What would you do with one hour of isolation? Right here. Right now.
I'm not talking about packing up a backpack, driving for twenty minutes, and then walking into the woods. I'm talking about getting up from your desk at work, walking one block down the street, and entering Urban Isolation. What is Urban Isolation, you might ask? It is my fictional business idea that I want you to ponder. Let's dive in.
Clearing Foggy Minds
Day in and day out we are saturated with distraction. Smartphones beaming with information and entertainment. Deadlines looming. Music playing. Cars honking. Dirty laundry waiting to be washed. The list goes on. But how often are we really able to get away from it? Sure, you can go home, put your phone on silent, and meditate. But even at home you might have the same amount, if not more distractions, than you have at work or while out with friends. Your stomach gives a little rumble and you're immediately looking into the fridge. Or your dog is ready to play tug-of-war. We set up our homes to be full of things to keep us entertained, but these things end up filling every possible moment of true calm in our lives.
A few months ago I was taking a four-hour train ride from Seattle to my hometown for Thanksgiving. For a couple hours of the ride, we traverse the mountain passes, far far away from any sort of reception. The train apparently has wifi, but you'd be better off sending a carrier pigeon. So I'm stuck with myself, sitting in a cushioned seat, with nothing to do. My laptop has a handful of movies waiting to be watched, but my mind isn't in the right mood. My phone has more than a week's worth of music, but again, I'm not in the mood to be "entertained." This lack of digital connectedness had instilled in me a motivation to do something productive with my time. I wasn't sure what, but something.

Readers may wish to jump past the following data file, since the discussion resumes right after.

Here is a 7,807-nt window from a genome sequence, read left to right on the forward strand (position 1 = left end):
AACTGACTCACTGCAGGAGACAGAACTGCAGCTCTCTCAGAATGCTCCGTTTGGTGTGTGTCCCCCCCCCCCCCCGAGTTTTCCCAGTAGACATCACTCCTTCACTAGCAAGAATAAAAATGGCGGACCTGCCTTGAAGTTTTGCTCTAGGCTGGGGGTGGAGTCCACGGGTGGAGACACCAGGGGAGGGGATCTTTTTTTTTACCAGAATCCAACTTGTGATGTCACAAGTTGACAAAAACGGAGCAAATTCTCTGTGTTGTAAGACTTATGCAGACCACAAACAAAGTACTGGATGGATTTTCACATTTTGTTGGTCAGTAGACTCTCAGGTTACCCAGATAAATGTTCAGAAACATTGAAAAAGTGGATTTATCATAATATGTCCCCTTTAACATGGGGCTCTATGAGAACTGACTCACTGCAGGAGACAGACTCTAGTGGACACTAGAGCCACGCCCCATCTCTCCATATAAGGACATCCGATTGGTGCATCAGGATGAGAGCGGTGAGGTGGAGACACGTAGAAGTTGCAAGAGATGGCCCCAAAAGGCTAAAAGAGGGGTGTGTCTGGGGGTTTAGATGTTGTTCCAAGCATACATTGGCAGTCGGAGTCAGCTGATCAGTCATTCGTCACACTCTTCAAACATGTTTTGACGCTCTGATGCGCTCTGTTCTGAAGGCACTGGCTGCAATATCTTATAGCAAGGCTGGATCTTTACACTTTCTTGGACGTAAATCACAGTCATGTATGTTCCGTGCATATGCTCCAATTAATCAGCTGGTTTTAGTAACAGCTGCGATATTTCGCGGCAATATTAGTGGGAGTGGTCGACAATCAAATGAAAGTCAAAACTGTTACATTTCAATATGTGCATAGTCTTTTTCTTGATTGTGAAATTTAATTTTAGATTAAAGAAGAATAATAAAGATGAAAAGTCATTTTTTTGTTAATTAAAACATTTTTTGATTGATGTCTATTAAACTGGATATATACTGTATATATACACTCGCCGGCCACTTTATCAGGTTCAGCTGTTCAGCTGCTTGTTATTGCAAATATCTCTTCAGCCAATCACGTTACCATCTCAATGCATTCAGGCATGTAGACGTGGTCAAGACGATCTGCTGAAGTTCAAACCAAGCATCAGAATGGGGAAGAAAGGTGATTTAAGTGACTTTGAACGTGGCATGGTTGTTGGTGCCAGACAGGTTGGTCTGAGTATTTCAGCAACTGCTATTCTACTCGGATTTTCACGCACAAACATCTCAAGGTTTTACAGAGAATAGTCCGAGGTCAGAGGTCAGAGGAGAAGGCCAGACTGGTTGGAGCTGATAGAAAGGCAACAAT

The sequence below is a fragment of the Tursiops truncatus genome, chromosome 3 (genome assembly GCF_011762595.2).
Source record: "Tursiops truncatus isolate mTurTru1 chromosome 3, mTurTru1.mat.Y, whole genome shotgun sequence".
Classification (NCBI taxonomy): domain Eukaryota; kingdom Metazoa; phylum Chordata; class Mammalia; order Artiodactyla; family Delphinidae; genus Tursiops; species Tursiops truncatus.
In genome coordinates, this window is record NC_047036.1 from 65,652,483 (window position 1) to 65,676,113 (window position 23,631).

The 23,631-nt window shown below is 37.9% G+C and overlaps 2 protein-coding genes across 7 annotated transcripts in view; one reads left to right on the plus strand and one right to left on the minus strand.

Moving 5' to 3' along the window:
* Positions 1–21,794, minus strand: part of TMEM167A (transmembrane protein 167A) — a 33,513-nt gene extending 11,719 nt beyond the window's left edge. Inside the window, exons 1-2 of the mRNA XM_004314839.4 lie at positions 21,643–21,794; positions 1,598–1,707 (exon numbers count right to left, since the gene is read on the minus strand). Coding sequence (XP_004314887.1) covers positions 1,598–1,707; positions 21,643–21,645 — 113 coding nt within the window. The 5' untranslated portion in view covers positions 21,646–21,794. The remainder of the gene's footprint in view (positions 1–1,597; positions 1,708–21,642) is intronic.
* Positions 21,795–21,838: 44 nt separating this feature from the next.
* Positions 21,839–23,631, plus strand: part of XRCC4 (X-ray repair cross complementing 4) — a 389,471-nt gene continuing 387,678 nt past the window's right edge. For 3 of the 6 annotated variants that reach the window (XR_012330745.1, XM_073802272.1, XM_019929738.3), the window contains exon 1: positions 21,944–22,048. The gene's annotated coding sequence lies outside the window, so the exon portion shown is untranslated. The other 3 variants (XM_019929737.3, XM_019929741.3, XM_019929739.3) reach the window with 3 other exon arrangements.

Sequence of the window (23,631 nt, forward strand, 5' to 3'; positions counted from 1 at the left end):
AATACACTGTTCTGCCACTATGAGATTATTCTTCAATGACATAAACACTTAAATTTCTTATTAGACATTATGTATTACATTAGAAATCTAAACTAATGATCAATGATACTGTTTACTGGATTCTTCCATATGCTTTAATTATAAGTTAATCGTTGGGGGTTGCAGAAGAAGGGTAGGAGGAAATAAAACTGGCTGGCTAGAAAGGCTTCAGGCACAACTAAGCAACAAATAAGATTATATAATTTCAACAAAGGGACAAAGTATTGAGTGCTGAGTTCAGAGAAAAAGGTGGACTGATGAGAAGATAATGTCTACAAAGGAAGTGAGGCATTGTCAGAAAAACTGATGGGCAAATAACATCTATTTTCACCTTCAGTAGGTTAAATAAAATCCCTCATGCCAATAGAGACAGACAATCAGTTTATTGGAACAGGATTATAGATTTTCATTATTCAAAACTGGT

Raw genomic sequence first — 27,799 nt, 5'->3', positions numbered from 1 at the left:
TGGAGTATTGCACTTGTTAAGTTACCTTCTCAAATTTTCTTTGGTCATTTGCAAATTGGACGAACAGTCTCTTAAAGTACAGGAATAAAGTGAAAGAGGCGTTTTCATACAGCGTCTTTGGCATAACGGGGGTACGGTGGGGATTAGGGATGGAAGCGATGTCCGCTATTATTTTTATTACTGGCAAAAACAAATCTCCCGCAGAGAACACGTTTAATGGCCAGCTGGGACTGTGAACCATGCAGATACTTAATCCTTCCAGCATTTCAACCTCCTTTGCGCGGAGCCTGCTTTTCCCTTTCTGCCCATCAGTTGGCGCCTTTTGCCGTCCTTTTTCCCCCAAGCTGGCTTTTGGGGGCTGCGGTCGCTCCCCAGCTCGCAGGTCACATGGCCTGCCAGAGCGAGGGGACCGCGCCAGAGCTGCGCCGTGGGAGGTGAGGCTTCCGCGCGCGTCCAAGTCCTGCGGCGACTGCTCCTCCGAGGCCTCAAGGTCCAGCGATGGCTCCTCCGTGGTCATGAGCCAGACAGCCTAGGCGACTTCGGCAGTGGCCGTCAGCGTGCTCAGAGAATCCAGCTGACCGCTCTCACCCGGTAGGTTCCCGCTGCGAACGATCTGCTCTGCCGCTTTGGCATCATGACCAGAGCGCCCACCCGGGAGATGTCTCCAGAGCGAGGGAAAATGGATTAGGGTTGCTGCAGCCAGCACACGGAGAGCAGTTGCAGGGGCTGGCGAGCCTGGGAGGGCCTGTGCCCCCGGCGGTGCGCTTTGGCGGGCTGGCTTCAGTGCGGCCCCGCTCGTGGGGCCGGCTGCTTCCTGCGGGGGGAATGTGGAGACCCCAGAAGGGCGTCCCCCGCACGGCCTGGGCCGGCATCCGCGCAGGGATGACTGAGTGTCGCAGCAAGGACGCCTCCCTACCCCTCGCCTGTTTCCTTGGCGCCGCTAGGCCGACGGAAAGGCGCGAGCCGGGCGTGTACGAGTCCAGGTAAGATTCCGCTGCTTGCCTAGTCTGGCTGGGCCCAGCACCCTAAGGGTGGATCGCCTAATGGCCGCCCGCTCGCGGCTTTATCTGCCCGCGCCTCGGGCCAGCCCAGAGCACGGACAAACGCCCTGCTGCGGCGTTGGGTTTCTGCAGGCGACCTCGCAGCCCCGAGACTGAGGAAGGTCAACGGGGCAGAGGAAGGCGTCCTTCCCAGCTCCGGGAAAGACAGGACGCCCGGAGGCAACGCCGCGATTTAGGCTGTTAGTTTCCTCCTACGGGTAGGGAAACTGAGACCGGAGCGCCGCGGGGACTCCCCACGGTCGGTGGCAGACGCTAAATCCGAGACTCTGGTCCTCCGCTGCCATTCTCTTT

I end up pulling out my laptop and opening Ommwriter, a distraction-free writing program. I'm still not sure what I'm going to write, but I start anyway. At first, I just start a simple to-do list. Not just any to-do list, though, more like an achievement checklist. Things that I've been meaning to look in to. To research.
- Research best reward credit cards for daily use
- Are three credit cards better than one?
- Find people to sign up for Spotify Family with you
- Research investment strategies using life insurance. Worth it?
- Look into You Need a Budget
These are just a few examples, but my list grew further and further away from "laundry" and "paying bills" to more serious life-shifting goals like investment strategies and business ideas. After an hour or two, I had over twenty new items on this list that I wanted to look in to. Things that were kind of on my mind before, but now were explicitly written out.
After writing this list, I realized that I had written this list. Why did I just do all of this? What drove me to get so deep into my life goals and aspirations? I thought about it for awhile and realized that the isolation from the internet mixed with my limited ability to actually get anything done while on the train encouraged me to dig deeper into my mind and think about things on a much broader scale. This is where the Urban Isolation idea spawned from.